In FIG. 1, a block diagram of a computer system 100 having a controller and multiple devices in accordance with an embodiment of the invention is shown. The system 100 has an input device 102 coupled by a data bus and address bus to a controller 104 and a Random Access Memory 108 (RAM). The controller 104 is coupled to the input device 102, read only memory (ROM) 106, RAM 108, an activity or watch dog timer 110, device one 112, device two 114, and device three 116. In the current embodiment the devices are shown as residing within the system, but in alternate embodiments the devices may selectively be independent single board computers coupled to the controller by an external bus. The above elements are all coupled together by an address bus and a data bus. Additionally, stored in the RAM 106 is an area 118 for a plurality of boot routines 124, 128, 130, 132, boot marker 120, and a boot list table 122.
Upon initialization or power-up of the system, the controller 104 loads a program from ROM 106 to enable access to an input device. An IPL program for initializing the system is accessed and loaded via the input device 102. The input device 102 shown is a tape unit, but in alternate embodiments other devices, such as disk drives, CD drives, punch card readers, electrical switches, or mechanical switches, may be used to load the IPL program.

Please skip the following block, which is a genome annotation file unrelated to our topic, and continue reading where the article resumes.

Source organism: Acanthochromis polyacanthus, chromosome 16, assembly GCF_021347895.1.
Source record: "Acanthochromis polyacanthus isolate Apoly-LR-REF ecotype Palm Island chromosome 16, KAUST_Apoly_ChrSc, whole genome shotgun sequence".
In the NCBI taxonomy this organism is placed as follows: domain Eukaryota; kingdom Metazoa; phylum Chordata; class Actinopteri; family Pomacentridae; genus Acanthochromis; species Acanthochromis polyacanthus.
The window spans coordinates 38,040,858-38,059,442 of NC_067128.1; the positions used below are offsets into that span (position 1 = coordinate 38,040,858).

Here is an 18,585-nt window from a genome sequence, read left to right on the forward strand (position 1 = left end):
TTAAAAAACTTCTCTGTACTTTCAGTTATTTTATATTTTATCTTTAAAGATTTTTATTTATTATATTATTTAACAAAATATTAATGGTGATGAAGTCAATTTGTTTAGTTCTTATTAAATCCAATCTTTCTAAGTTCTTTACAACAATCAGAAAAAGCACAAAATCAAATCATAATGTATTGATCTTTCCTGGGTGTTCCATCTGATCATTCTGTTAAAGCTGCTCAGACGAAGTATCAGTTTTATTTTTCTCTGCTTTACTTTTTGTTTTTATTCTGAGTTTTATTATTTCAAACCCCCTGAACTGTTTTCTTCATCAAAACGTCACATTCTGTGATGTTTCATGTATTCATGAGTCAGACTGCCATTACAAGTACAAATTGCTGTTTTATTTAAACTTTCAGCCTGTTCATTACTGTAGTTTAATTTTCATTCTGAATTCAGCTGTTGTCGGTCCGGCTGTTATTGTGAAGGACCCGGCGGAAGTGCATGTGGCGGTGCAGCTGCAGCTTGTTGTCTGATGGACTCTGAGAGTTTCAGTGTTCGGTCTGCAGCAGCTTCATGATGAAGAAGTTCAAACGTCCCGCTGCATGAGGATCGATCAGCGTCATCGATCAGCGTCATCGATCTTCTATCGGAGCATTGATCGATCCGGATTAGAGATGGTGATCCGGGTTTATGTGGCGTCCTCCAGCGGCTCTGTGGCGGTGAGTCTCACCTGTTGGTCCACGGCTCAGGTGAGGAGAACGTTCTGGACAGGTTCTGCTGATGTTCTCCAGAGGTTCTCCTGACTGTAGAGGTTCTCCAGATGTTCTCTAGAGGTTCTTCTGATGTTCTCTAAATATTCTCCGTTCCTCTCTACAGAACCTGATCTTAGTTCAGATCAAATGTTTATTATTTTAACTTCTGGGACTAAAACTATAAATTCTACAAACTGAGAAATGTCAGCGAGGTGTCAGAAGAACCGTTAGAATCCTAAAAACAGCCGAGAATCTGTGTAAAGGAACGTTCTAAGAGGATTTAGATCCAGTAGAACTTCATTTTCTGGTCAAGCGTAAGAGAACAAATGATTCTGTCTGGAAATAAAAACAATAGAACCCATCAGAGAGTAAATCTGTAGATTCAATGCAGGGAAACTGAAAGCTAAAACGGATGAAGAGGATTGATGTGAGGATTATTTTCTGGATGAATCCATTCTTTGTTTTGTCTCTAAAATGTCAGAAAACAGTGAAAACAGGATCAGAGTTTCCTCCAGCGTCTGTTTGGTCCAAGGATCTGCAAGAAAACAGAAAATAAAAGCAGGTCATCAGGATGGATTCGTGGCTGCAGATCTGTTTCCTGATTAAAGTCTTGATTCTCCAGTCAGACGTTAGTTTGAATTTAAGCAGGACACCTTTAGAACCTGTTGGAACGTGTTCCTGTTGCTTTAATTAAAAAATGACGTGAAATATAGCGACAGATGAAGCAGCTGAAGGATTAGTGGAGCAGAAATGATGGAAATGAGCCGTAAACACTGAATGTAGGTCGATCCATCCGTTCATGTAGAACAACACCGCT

The IPL program is stored by the controller 104 in RAM 108. The IPL program contains the boot routines or programs for initializing the other devices of the computer system. The plurality of boot routines from the IPL program are stored in a boot routine area of memory 118 with each boot routine having an unique identifier (i.e. starting memory address for the routine). In an alternate embodiment, a power supply is coupled to the RAM or the use of complementary metal oxide semiconductor CMOS RAM enable the system while powered down to maintain the IPL program removing the need to load the IPL program from tape during system initialization, thus reducing outage time.
The boot list 122 is created in memory corresponding to the boot routines in the boot routine area of memory 118. The boot list 122 identifies the order the boot routines are initialized and maintains the status (success or failure) of each routine. The boot marker 120 is a pointer into the boot list that identifies the next boot routine to be executed.